Limepay secures $21 million in pre-IPO funding, as it gears up to turn the BNPL sector on its head

Limepay

Limepay co-founder and chief Tim Dwyer and chief revenue officer Dan Peters. Source: supplied.

Yet another Australian buy-now pay-later competitor is gearing up to list on the ASX, having raised $21 million in pre-IPO capital.

Limepay differentiates itself from rivals like Afterpay, Zip Pay and newcomer Klarna by offering businesses an online payments platform fully integrated with their brands, including BNPL functionality.

Founded in 2017, the business announced a $6 million raise in May this year.

Since then, it’s seen what chief revenue officer Dan Peters calls “real hockey stick growth”.

Limepay is seeing quarter-on-quarter growth of about 250%, he says, with underlying merchant sales hitting $95 million per day, on a seven-day annualised run-rate.

This fresh funding comes from a group of high-net-worth and institutional investors, including both existing and new backers, and yet more funding is expected ahead of an initial public offering in 2021.

A BNPL bonanza

The BNPL space has seen a frenzy of activity in 2020, with the shift to online shopping having led to an uptick in popularity of BNPL products and a swathe of new entrants storming into the market.

However, a report from ASIC last month showed consumers are struggling to meet repayments on their purchases, with some ending up in financial difficulty as a result.

Elsewhere, the chief executives of Klarna and Afterpay have engaged in a war of words over merchant fees, with Klarna Australia’s Fran Eireira telling SmartCompany high fees are “a burden” to the Australian retail sector.

Limepay makes the bulk of its revenues through merchant fees, charging a percentage on both for payments in full and BNPL sales. Peters says the fees depend on the vertical, and differ depending on the individual merchant.

However, co-founder Tim Dwyer stresses that while the business model mirrors that of Limepay’s competitors, the product itself is different.

Instead of directing customers to purchase more through the Limepay platform, it encourages them back to the merchant.

“It’s very much a brand-led approach, and that’s a very different model to third-parties,” he explains.

“That’s where this space is evolving.”

A race to the bottom in terms of merchant fees is not the way to go here, he adds. While using Limepay comes at a price, the business says merchants also get user data and insights, and ownership over the payments relationship, in return.

With some of its competitors, merchants are paying a fee, and then sending customers away to a third party.

“What is it doing to your business in the long term?” Dwyer asks. “You will end up losing your customer base if you do that.”

Peters suggests allowing a business to build a relationship with their customer throughout the payments experience actually leads to more revenue for them.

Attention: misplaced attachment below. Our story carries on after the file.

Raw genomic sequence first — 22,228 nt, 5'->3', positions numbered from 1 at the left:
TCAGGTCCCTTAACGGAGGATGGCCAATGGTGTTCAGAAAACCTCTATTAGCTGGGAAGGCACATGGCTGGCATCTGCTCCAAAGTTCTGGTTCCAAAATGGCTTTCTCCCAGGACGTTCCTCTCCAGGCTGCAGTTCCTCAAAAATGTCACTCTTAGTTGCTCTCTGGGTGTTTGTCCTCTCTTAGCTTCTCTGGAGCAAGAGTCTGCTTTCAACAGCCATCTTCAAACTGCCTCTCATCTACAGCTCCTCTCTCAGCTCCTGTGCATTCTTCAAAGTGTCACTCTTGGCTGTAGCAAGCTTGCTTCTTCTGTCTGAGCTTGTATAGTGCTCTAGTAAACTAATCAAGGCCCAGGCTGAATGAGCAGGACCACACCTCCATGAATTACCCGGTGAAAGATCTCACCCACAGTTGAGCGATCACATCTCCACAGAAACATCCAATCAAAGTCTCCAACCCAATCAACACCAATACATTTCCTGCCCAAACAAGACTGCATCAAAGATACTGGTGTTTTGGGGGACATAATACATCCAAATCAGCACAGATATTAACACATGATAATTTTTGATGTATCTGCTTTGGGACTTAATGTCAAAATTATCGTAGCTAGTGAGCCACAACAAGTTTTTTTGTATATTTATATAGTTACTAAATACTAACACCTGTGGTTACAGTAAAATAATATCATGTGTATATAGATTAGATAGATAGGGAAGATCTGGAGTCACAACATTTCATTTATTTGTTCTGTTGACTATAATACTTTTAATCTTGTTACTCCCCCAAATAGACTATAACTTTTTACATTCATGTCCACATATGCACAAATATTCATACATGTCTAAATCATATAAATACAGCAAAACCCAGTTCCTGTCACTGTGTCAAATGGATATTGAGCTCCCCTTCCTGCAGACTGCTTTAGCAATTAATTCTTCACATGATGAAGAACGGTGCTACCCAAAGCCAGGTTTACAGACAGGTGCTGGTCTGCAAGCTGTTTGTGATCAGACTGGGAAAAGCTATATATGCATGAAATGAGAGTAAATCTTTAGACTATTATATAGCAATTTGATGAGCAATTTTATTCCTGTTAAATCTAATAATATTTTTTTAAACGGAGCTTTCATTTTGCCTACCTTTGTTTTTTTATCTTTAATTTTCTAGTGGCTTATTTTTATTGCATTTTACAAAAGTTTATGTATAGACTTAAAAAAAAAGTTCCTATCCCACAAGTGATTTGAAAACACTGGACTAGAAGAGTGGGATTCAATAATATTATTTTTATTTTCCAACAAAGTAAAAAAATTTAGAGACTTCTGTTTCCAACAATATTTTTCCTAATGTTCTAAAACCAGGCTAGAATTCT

“It’s going to be really important to make payments a core part of their offering, to get closer to their customers,” he explains.

“Bouncing their customers to a third party and having those customers essentially leak out into those marketplaces is a very precarious place to be.”

The best deal for consumers?

When asked whether such products lead to the best outcome for consumers, Peters notes that it’s clear consumer sentiment is changing. There’s more demand than ever for BNPL products.

The sector is in its early days, and he admits there are kinks that have to be ironed out.

“But, what is clear is that 19.9% APR on a credit card that never talks to you when you’re about to miss a payment and logs huge interest rate fees is not a good outcome for consumers,” he says.

“The younger millennials are flat out rejecting that.”

The evolution of the sector is partly why Peters and Dwyer believe it’s time to move to the next phase of growth for Limepay — and for an IPO.

This funding will allow the startup to embark on a hiring spree, to build out its team. Then, the founders have their eyes on expanding internationally.

And, while they won’t be drawn on their long-term growth goals, they do believe their approach to the BNPL boom is the right one. They see their competitors as essentially operating as marketplaces, which isn’t as attractive to retailers.

Dwyer talks about “transformative” payments experiences. It’s the seamless payments process that made Uber so revolutionary, for example.

“Once you’ve had that, you never go back.”

That’s what Limepay intends to bring to retail, he says. Between BNPL and payment methods such as Apple wallet, there’s an abundance of technology now available in the retail space.

“All these things come together in a very cohesive vision around brand and a customer experience,” Dwyer says.

“There are so many places and opportunities there that I don’t feel are as strong if you’re a third-party marketplace.”

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